Ward 4 City Councilor Linda Spyres and City Treasurer Lanny Williams are asking the city council to discuss whether new contract negotiations might be necessary with the Tahlequah Area Chamber of Commerce.
“We just want to have an open discussion where the four of us [councilors] can actually talk about it and not violate the Open Meeting Act,” Spyres said Wednesday.
She and Williams requested the discussion and possible action be placed on the agenda for Monday evening’s council meeting.
“I feel like we should look at it, see if it needs to be revised,” said Spyres. “The [contract] I have was signed back in 2010, so I think we just need to take a really good look at it and see if there’s anything we do want to change. It’s just a really good time to go over it.”
The city has previously contracted with the Chamber of Commerce for a variety of purposes. City Clerk Deb Corn said the last two contracts between the city and chamber were signed 2010 and 2011.
In the 2010 contract, councilors approved paying the chamber $7,500 per year – $625 per month – for retail development and recruitment. Under the contract, the chamber was to collect demographic information related to new business recruitment; perform market research and analysis; identify markets that were under-served or not served; solicit community input; and other conduct other business.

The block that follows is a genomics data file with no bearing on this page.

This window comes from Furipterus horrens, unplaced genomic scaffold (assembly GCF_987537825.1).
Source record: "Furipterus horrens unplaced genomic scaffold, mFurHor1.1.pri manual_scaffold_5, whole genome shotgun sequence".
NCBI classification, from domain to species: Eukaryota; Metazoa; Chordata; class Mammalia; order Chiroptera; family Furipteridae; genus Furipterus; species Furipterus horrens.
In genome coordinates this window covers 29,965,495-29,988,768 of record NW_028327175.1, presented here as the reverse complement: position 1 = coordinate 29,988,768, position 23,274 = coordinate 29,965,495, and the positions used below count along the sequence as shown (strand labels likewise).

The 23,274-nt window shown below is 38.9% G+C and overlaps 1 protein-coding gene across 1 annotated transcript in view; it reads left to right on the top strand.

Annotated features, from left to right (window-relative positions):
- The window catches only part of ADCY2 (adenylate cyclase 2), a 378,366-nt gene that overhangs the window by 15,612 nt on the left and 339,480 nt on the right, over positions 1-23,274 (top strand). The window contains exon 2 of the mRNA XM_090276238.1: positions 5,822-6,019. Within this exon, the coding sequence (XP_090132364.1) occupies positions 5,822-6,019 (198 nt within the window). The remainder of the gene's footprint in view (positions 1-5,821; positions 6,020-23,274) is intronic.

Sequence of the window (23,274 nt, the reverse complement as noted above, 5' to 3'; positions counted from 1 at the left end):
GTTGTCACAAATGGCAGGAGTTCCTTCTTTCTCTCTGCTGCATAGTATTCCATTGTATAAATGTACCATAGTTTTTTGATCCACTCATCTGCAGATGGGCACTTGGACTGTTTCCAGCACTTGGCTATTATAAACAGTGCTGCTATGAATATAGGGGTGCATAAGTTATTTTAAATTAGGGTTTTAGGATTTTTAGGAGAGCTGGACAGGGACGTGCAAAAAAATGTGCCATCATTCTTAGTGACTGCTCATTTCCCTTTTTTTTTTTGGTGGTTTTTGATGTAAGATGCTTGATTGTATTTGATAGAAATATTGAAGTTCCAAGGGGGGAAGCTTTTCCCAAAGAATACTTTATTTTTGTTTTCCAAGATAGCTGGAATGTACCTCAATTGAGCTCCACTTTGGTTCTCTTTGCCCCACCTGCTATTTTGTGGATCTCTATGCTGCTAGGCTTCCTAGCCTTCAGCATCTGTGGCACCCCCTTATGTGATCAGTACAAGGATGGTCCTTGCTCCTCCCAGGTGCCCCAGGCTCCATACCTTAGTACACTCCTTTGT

The chamber was also to assist local retailers with marketing options; develop and maintain a list of commercial leasing opportunities for expansion or relocation of current retail establishments; and encourage beautification efforts throughout the city.
According to the contract, the terms were to self-renew every year unless otherwise terminated.
A copy of the chamber’s 2014-’15 budget shows the chamber expects to bring in $7,500 from the city contract. The current budget was approved at the June meeting.
The city also contracted with the chamber in 2011 for $1,500 when city leaders sought input on a strategic plan for the community. As part of the agreement, the chamber was to organize four community meetings to seek public input, and then seek professional assistance from the Oklahoma Community Institute.
City officials also signed self-renewing contracts with the chamber to allow for distribution of the hotel-motel tax, which is collected by the city and later provided to the chamber for tourism development. The last contract for the hotel-motel tax agreement was signed in 2006, according to records provided to the Daily Press.